Sadly “Days Without Number” failed on almost every level of his usual excellence. For me the fatal flaw was Goddard’s failure to define just what the mystery was. Over and over we hear the phrase “the secret is, that there is no secret”. The result is a whole lot of running around, a growing body count, and still no defined reason for any of this to be happening. As with other Goddard books, events that occurred in the past rear up in the present presenting unforeseen consequences for our current characters. Usually Goddard takes us via flashbacks to the relevant past where we experience the events that have set the current chaos in motion. This time however we are merely fed history lessons on the Templars and on the destruction of churches during Cromwell’s Civil War, and given tidbits on archaeological investigations in the area. There is a huge cast of secondary characters, many of whom we never meet because they are names from the father’s past, who are given mighty importance but feel more like red herrings because their relevance is just not made clear. I’m not usually confused by multiple character plots, but for this one I really did feel the need for a scorecard. By the time the whole affair was wrapped up, I was hopelessly lost as to what was going on and the solution still left me scratching my head. All of the Goddard elements were there, but just not smoothly knitted together.
A final note of disappointment, not the fault of the author – I REALLY missed the elegant narration of Michael Kitchen. Griffin was ok, except that he made the fortyish aged characters sound so old - especially Basil, who came off as in his seventies. Made it impossible to get a mind’s eye picture of them. For those new to Goddard, don’t start here – try “Painting the Darkness” or “Caught in the Light” first.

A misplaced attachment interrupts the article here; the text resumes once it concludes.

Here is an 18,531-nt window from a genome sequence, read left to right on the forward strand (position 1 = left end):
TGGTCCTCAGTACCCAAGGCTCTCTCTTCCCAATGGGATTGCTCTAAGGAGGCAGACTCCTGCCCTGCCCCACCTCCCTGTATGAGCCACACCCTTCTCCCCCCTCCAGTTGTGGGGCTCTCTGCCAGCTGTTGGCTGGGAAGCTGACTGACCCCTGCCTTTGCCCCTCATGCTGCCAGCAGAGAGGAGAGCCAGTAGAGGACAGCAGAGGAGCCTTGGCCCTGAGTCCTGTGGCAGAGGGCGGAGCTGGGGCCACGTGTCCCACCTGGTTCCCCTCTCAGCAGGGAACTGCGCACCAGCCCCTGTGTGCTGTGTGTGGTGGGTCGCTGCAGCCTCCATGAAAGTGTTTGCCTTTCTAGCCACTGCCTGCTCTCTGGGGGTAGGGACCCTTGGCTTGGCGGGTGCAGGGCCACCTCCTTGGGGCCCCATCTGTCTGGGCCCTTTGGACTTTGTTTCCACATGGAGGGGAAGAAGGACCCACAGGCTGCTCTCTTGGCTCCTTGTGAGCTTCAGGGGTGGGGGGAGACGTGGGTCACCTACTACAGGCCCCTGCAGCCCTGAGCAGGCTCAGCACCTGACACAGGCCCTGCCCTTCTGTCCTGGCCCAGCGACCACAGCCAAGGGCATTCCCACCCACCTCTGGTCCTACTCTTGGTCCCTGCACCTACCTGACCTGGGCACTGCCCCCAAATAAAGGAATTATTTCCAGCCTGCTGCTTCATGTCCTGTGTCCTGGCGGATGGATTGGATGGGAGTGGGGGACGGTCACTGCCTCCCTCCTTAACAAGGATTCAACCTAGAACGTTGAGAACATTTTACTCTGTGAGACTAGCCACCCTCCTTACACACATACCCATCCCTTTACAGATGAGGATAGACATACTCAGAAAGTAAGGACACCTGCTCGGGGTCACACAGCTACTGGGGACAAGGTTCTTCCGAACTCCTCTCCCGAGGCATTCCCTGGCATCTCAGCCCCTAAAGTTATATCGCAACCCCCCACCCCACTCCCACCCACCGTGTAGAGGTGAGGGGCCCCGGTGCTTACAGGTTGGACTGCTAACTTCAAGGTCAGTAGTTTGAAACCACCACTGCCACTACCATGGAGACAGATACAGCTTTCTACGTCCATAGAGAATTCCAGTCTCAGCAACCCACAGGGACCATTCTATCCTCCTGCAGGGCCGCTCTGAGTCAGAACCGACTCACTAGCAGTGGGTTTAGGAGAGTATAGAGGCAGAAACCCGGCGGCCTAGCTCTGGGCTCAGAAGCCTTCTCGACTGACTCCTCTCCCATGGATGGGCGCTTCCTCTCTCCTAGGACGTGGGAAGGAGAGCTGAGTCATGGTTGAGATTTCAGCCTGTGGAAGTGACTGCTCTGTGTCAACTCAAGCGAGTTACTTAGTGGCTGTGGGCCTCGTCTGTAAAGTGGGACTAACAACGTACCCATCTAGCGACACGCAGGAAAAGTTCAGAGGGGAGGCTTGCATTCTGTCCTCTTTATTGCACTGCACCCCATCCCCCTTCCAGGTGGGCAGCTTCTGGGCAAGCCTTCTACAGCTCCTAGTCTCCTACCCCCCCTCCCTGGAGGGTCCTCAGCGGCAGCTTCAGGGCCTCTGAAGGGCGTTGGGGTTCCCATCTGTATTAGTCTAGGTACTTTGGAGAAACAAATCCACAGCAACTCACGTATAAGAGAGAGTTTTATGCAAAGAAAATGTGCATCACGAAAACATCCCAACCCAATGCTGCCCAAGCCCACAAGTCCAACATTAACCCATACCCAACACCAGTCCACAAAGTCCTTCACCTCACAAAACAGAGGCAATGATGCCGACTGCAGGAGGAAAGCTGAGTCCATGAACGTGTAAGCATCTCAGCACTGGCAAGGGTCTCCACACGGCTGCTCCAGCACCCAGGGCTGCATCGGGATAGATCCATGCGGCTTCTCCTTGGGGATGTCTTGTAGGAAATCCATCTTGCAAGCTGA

"Goddard is just a great author"
If you have not tried Goddard, go for it. If you like his style this book will not disappoint. Few authors can pull off a style that always intrigues the listener and makes one get into the characters. Goddard is exceptional in this regard. All of his books are great buys. This one is no exception.
"Engaging and convoluted, as always"
I'm writing this much later, so what I remember is that it did not disappoint me at all. I find Robert Goddard's books suck you into the plot, which is always a bit of a stretch for believability, but that's part of the fun. It takes you totally away from whatever else you might be thinking about into a world of its own, which remains intriguing throughout the book. What more could you ask for?
"Engrossing blend of history and mystery"
Robert Goddard is one of my favourite authors and I greatly enjoyed this book. He is a master of combining interesting factual information with imaginative fiction. He creates three dimensional characters whose fate one follows with bated breath as twists and turns in the plot spring surprises on them and us. The story is based in Cornwall but diverts to Edinburgh and the nearby Rosslyn Chapel (which coincidentally I was walking past at the time!) and moves to Venice and Paris as the plot thickens. The book has a touch of the themes in Dan Brown's the Da VInci Code, but the writing is much better.
The narrator is excellent.
I loved the story, the narrator was excellent and the story gripping. Robert Goddard never fails to enthral
"Family and history inescapably intertwined"
Typical Goddard - wonderfully plotted, utterly flawed but very human characterisation throughout and never knowing what is going to happen either next nor in the end.
Well narrated and worth sticking with despite the slower than usual start.
"Boring & uninspiring I'm afraid!!"
After a promising start, I soon got bored with the monotonous historical descriptions. At times I think the narrator agreed with me. Too many weak characters I did not really give a damn about and the story went nowhere - can't even remember what happened in the end. Very disappointed.